It’s been darn cold the last couple of nights so I pulled out all of the old sheets and covered the more sensitive plants out in the garden. Almost everything is okay into the 30s–even the high 20s–but there are a few things that prefer to never feel the nip of frost. In spite of the cold, there are a few things coming up in the garden including some nasturtiums. I also picked some peppers (bell and jalapeno) last week that were tasty in some homemade Pho.
I also decided to take regular photos in my garden so that I keep track of my progress. When it’s cold like this–or brutally hot in the summer–it’s easy to forget how things change from month to month in the garden.
January 1, 2013 photos
I have Bermuda grass in my front yard. I have mixed feelings about grass. Mostly, I see it as a boring looking plant that needs a lot of water and maintenance. So I went back and forth about overseeding this year. Eventually, it’s all going to come out. Unfortunately, when I had the yard blue staked over the summer, I learned that the utilities run through the middle of the front yard. That means, no trees out front. That put a damper in my xeriscaping plans.
Anyway, I decided to overseed because frankly, my house lacks curb appeal and it needs all the help it can get right now. I’m a about a week past the window for overseeding but it’s been warm enough so I decided to give it a shot–just another experiment in the experimental garden.
Every time I see a tree that’s way too big for its space–crowding other plantings, hugged up against a wall, blocking a walkway–I stop and wonder why someone put it there without noting its mature size. Then I remember what plants look like in those one-gallon nursery pots: they are so cute when they are small.
I am replanting a garden area between the pool and the grass in my backyard. Everything was dead when we moved in last January. Now there’s a hibiscus, a mandarin tree, artemesia, a cascalote tree, a totem pole cactus. Today, I planted a pink fairy duster, partridge breast aloe, medicinal aloe, two kalenchoes (kalanchoe aff marmorata and kalanchoe daigremontiana [I think]). I am working around the pool pump return pipes and the autofill pipe so it’s a little challenging. But this is where small offsets come in handy–less digging–as long as I keep the mature size in mind.
Which brings me to the point of my story. Last year I bought an unusual-looking opuntia called Eve’s Needle (austrocylindropuntia subulata). I love opuntias and most of the ones that I have are not gigantic plants making them easy to work into the landscape. I guess I didn’t read the label carefully. See, they are so cute when they are small. Well, today I decided to transplant it to a larger ceramic pot and decided to read the WHOLE label. Holy smokes, this is a TREE CACTUS. It grows to 12 feet tall and almost as wide!! Hopefully it gets there very, very slowly.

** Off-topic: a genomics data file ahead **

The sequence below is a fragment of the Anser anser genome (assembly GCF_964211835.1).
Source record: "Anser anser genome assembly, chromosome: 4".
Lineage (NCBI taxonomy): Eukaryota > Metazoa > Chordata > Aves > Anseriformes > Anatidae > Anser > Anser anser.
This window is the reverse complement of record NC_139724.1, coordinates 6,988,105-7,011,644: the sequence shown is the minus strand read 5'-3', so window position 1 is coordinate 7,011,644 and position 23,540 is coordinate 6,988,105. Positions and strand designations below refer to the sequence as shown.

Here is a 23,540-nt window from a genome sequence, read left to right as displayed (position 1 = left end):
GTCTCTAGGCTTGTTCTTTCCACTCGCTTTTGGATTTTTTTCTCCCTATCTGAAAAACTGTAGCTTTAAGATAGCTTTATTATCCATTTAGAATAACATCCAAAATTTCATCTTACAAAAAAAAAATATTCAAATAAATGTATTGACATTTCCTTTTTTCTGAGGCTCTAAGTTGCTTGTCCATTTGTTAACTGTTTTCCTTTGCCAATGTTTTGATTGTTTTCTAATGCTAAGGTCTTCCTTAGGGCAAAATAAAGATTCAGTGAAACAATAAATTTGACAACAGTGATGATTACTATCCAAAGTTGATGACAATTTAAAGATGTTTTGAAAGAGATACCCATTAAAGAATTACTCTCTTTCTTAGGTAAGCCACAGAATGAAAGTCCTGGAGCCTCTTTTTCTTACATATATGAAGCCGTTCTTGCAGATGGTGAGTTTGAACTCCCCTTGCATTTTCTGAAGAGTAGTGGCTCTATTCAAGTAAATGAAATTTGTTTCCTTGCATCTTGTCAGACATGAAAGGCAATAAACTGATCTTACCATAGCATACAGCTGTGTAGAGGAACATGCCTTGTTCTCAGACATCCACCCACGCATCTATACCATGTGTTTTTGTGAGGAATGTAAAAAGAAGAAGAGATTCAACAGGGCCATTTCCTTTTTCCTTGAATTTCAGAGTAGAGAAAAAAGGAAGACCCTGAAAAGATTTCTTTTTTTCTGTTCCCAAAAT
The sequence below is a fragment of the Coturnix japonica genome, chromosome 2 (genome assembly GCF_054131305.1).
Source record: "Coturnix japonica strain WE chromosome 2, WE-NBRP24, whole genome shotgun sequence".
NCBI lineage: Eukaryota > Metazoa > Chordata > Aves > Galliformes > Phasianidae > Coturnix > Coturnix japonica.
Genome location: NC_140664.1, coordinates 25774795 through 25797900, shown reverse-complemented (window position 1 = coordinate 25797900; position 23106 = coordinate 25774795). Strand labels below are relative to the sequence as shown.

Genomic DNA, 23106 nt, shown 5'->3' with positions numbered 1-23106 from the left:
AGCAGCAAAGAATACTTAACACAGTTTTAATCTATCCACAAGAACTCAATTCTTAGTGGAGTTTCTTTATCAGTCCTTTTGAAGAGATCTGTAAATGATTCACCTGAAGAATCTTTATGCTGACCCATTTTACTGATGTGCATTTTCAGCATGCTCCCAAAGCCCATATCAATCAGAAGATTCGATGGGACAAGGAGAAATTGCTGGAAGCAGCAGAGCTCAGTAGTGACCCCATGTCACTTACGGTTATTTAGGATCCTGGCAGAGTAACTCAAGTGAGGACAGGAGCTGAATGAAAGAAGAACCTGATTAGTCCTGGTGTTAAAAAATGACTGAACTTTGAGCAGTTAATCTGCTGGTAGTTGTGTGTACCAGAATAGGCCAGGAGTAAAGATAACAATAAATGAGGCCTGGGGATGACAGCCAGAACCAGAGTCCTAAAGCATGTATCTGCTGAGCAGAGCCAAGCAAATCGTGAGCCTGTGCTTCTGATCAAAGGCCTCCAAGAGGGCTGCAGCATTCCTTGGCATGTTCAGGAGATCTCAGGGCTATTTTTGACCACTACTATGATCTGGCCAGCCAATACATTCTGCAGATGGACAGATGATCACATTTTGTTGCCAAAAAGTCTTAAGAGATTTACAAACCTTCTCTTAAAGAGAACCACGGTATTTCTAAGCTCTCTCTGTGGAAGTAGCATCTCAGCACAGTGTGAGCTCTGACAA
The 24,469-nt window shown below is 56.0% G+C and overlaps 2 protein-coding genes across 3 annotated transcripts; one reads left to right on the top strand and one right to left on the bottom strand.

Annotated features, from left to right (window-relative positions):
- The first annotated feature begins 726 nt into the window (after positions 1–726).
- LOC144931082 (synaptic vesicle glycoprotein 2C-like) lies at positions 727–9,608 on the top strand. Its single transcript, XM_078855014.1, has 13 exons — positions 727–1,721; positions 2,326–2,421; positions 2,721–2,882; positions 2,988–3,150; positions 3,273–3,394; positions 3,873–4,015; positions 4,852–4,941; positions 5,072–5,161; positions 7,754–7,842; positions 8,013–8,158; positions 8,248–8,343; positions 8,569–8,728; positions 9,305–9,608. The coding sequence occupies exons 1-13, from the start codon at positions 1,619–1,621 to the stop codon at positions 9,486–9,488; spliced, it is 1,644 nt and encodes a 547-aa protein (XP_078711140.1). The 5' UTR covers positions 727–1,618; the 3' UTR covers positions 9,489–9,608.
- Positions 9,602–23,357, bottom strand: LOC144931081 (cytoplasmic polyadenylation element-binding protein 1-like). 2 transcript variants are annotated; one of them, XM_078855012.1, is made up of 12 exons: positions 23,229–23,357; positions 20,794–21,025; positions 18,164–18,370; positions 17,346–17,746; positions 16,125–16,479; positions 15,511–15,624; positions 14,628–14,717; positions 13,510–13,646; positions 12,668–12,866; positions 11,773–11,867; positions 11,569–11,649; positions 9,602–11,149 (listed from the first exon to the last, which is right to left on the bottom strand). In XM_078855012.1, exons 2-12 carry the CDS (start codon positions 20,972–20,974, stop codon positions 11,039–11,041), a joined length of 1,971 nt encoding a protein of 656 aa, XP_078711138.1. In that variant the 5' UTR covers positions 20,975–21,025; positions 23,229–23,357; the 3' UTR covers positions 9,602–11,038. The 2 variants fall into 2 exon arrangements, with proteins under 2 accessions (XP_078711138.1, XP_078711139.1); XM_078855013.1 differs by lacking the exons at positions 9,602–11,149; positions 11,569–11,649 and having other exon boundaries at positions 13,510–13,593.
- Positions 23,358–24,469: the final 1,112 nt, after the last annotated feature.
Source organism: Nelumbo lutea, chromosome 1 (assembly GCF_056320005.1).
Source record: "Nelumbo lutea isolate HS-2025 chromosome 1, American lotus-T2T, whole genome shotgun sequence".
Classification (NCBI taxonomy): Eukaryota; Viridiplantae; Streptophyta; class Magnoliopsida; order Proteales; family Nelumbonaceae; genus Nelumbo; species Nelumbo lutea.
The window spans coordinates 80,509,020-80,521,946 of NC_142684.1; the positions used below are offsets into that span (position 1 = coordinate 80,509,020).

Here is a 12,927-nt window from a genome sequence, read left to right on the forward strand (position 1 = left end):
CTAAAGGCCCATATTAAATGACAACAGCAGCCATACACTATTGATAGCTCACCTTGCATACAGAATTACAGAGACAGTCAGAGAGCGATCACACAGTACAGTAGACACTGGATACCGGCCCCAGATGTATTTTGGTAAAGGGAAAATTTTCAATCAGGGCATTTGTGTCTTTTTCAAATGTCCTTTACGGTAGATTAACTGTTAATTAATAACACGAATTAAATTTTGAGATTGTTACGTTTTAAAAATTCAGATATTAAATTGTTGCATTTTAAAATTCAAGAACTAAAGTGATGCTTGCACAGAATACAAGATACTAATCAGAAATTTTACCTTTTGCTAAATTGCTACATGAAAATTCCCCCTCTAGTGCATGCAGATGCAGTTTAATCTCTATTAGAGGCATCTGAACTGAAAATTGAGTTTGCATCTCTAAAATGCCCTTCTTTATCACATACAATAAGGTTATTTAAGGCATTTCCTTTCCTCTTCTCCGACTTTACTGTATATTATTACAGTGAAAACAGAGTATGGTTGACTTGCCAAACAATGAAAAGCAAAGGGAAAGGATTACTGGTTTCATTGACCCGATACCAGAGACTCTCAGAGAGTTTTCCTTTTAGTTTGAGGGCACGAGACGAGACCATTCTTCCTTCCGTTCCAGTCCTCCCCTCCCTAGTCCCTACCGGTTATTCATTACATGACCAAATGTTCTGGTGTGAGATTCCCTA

I made the mistake of saying this very same thing about a month ago only to be clobbered with record temps. There’s been a lot of plant death, boys and girls. Gardening in Arizona is tough business.
But now I think it’s true. The brutal edge is gone and plants are perking up. I am hopeful that some of my plants just look really, really bad and that they are not actually dead.
The yard is starting to look good–lots of good pots and some of the plants in the ground are doing well. My skyflower (duranta erecta) planted in a big pot on the front porch looks great–so does my red bird of paradise (which I thought was dead when we moved in back in January–there’s always hope).
I am finally going to get the dead citrus stumps removed and try to return the olive trees to a tree form with the help of an arborist. In a couple of weeks I hope to start planting again and give plants some time in the ground before our short winter.
Moving kills my desire to blog. I need to stop it. :-)
I have been gardening, however. There are quite a few new plants in the Mesa, AZ garden. One of my goals since moving in is to create more privacy and a sound buffer since we back to a fairly busy street. The road noise drove me crazy at first but it has lessened since everything leafed out. The sad casualties of a house left vacant for so long is that it stresses and kills the landscape. In this case, two fairly large citrus trees that provided both a buffer and shade. I have replacements now but, man! Are they small! I keep reminding myself to be patient–they will grow.